This story appeared in the winter 2013 edition of Medill Magazine.
President Barack Obama’s re-election campaign was lauded for being the most digitally innovative in political history, but one thing that actually made Obama for America so successful was the ability to use data to understand its audiences and cater content to each group’s needs. That consumer-centric, data-driven approach is the foundation of Medill’s Integrated Marketing Communications program. Sarah Eva Monroe(IMC10) and Brian Wonch (IMC11) spoke with Marc Zarefsky (BSJ07) about how their IMC education helped get the president four more years in the White House.
What is your job title?
SM: Senior Advertising Strategist
BW: Associate Analyst on the Digital Analytics team
Name one word that describes your job
What were some of your job responsibilities?
SM: I wrote briefs, assigned creative work, managed creative approval by campaign leadership, assessed ad performances and created or assigned test variations to improve ad performance.
BW: I would work with developers on a new analytics tool, examine aggregate responses to different fundraising asks, compare site visitor progress, build lists of recipients for email campaigns and share results of content experiments with writers and developers.
How did your job change as the election neared?
SM: The volume increased, and campaign success metrics changed. We continued to fundraise, but we also ran campaigns to register voters, get out the early vote and help voters find their polling places.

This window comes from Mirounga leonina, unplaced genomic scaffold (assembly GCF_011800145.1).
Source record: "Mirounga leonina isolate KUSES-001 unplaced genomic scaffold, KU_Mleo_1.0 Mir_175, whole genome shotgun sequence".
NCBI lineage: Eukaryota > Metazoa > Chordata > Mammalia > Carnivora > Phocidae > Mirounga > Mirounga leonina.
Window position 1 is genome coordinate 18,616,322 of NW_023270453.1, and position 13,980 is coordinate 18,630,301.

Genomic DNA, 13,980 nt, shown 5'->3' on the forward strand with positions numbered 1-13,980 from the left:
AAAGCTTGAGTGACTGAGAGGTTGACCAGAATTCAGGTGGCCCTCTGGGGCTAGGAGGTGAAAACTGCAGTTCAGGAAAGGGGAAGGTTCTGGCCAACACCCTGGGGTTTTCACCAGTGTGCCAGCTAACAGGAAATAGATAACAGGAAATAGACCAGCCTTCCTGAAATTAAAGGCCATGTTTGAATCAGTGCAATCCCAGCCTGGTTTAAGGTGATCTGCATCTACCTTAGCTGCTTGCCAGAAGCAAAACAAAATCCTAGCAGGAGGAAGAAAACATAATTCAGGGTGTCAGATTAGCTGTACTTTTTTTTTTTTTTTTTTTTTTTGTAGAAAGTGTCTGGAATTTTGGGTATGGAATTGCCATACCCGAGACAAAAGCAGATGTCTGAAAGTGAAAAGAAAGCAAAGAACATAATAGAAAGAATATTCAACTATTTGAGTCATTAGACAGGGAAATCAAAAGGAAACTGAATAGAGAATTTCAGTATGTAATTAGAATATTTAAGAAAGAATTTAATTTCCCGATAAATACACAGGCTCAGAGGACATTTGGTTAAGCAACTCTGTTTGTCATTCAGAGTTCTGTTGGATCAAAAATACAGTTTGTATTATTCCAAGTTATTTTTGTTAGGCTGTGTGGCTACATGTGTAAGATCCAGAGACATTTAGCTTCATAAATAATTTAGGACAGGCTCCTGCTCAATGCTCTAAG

BW: For most of the campaign, my priorities were to increase signups and donations, while projects in the fall focused more on turning out the vote.
What made President Obama's re-election campaign so digitally innovative?
SM: The digital team amplified the campaign’s messaging at every turn and
helped create a communication stream that resulted in levels of engagement that
would be a dream for any brand.
BW: Data mining techniques have been around for decades, but this organization was remarkably fast in setting up systems to apply those techniques, and they informed nearly every decision.
In what ways did your IMC education help you?
SM: The IMC philosophy was interwoven into everything the campaign did. Additionally, my education really helped me bridge the creative and analytic aspects of my work.
BW: The digital team operated like an embedded communications agency, so it was our bread and butter to understand audience behavior and tailor messages based on trends in response rates.